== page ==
There are also signs of conflict between labor and union ahead of the year-end election.
Kia’s labor union has decided to completely suspend production special work (overtime work) at three major finished car factories (Gwangmyeong, Hwaseong, and Gwangju), including powertrain (PT), as of October 1 . There are concerns that if overtime work is stopped, production of popular models such as the recently released new Sorento will be disrupted.
According to the Kia Motors branch of the Korean Federation of Trade Unions (KCTU) and the Korea Metal Workers’ Union (Kia Union) on the 19th, the union convened an emergency executive meeting of branches and branches the day before, presided over by Branch Manager Hong Jin-seong, and announced that special production work would begin from the 1st of next month. decided to discontinue. In addition, the union plans to hold an emergency resolution meeting of the standing executive committee members and exercise its power, including a general strike, until the union’s demands are met.
If Kia’s labor union suspends overtime work or goes on general strike, production disruptions for the new Sorento, Carnival, and Seltos are inevitable. The KIA union went on strike for 4 hours a day for 2 days last May in accordance with the strike guidelines of the Metal Workers’ Union. At the time, Kia announced that production had been disrupted at all domestic business sites. Approximately 2,700 units were affected. The daily production capacity of Kia Gwangju Plant (Autoland Gwangju) exceeds 2,100 units.
The Kia union’s decision to suspend overtime work was made after Branch Manager Hong tore up the company’s proposal and stormed out of the negotiation room just 10 minutes after the 10th main negotiation began on the 14th. Branch Manager Hong said, “If the company continues to behave irresponsibly, we clearly warn that all responsibility for what happens thereafter will lie with the company’s insincere negotiating attitude.”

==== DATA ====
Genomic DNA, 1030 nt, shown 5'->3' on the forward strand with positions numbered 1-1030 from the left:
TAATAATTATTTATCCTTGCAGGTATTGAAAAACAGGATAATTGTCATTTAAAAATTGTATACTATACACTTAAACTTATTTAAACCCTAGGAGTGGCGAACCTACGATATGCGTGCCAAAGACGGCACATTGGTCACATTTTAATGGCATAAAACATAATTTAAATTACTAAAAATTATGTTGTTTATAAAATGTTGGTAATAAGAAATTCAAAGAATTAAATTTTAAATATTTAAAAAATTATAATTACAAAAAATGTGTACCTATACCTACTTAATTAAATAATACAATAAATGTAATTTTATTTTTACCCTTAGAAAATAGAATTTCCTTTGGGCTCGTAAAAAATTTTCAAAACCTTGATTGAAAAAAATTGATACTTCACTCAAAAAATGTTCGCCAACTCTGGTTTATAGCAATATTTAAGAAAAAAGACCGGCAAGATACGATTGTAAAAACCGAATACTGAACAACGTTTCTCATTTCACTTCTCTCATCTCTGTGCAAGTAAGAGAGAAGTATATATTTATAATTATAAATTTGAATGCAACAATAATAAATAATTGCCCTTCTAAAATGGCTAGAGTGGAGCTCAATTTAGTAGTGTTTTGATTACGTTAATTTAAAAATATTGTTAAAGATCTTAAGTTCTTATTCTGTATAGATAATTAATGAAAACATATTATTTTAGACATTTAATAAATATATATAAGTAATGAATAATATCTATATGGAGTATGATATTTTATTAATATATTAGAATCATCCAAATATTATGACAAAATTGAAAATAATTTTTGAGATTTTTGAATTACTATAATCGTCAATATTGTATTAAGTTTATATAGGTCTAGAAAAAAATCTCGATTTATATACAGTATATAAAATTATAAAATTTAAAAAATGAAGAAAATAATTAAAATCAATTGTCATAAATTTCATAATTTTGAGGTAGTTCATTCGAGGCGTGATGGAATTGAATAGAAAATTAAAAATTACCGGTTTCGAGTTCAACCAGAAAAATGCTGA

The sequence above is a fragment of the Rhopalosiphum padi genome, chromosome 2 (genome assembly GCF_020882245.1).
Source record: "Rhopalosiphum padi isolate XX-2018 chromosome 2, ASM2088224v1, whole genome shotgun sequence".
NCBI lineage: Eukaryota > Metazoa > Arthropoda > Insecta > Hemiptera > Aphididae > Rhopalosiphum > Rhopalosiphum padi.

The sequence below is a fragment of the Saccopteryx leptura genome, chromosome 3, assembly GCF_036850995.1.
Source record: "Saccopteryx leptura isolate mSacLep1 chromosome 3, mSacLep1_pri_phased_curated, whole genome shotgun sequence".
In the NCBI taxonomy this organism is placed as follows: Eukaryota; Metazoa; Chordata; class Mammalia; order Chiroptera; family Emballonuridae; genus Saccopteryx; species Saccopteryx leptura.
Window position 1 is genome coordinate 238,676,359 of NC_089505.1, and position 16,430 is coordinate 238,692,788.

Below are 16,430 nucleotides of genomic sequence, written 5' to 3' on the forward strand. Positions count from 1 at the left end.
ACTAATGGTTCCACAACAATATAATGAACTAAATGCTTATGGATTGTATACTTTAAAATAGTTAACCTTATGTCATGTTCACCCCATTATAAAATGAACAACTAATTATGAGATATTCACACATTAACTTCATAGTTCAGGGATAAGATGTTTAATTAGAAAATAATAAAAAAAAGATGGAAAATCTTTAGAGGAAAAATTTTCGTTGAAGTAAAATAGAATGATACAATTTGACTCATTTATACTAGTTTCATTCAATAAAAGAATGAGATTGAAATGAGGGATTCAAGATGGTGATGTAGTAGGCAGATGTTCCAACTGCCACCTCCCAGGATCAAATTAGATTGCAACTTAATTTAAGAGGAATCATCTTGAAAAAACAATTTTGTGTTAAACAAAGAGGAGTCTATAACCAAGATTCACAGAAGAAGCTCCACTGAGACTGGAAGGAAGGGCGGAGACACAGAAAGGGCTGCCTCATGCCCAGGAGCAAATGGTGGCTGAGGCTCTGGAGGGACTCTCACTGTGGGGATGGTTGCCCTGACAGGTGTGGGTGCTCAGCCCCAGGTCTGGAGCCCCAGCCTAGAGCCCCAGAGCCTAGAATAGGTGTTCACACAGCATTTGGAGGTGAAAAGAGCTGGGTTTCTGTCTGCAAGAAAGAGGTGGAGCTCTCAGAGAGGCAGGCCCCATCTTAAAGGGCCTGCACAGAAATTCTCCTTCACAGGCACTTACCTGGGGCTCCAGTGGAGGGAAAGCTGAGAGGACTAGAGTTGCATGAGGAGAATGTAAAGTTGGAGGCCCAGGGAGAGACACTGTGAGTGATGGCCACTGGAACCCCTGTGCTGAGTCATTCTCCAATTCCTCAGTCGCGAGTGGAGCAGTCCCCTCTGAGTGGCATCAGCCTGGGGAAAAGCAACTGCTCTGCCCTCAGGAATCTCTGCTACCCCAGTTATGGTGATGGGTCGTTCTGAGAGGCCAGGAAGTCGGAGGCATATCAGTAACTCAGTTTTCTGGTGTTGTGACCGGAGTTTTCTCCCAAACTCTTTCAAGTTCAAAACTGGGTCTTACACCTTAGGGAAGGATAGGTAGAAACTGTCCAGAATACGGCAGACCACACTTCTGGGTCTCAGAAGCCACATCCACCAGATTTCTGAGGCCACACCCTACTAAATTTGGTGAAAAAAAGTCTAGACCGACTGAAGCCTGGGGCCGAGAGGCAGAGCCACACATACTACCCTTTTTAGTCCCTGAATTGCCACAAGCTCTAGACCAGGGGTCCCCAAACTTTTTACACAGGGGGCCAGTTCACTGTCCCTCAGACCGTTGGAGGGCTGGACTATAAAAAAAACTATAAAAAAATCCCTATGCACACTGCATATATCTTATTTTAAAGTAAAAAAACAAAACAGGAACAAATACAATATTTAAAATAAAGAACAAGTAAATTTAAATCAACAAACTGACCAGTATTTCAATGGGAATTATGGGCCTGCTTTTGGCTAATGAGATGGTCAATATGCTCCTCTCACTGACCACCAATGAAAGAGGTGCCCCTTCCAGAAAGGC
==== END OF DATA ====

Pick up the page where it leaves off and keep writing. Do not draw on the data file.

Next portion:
The Kia union is demanding an increase in basic salary of 184,900 million won (excluding pay raises) and 30% of last year’s operating profit paid as performance bonus (approximately 2,169.9 billion won, average of 60 million won per union member). In addition, the demands included extending the retirement age, recruiting new personnel, subsidizing overtime work, and expanding welfare. Other issues include producing follow-up models to discontinued models and attracting in-house factories for core parts for eco-friendly vehicles to stabilize employment in the dynamometer ( PT ) sector
The company’s position is that it is difficult to increase the basic salary beyond that of Hyundai Motors토토사이트. The performance bonus request is also considered excessive. The company also maintains its position that, as a prerequisite for negotiations, the employment hereditary clause in the collective agreement must be deleted or equivalent measures must be taken. The employment hereditary clause provides for preferential hiring of one immediate family member of a union member who died from an illness while employed, children of those who have retired at full age, and long-term employees with more than 25 years of service.
A labor official said, “Like Hyundai Motors, the size of the performance bonus is the key to negotiation for the Kia union,” and added, “It appears that extending the retirement age is a preliminary step to receive as much performance bonus as possible.”
There are also predictions that in the worst case scenario, a conclusion to Kia’s labor-management negotiations will be reached after the Chuseok holiday. This is because there are signs of conflict between labor and union ahead of the union executive election at the end of this year. In a recent newsletter, the Kia union said, “The field is being bruised by emotional battles and revelations between manufacturing organizations aimed at the (union executive) election, and unreasonable claims aimed at damaging the union.”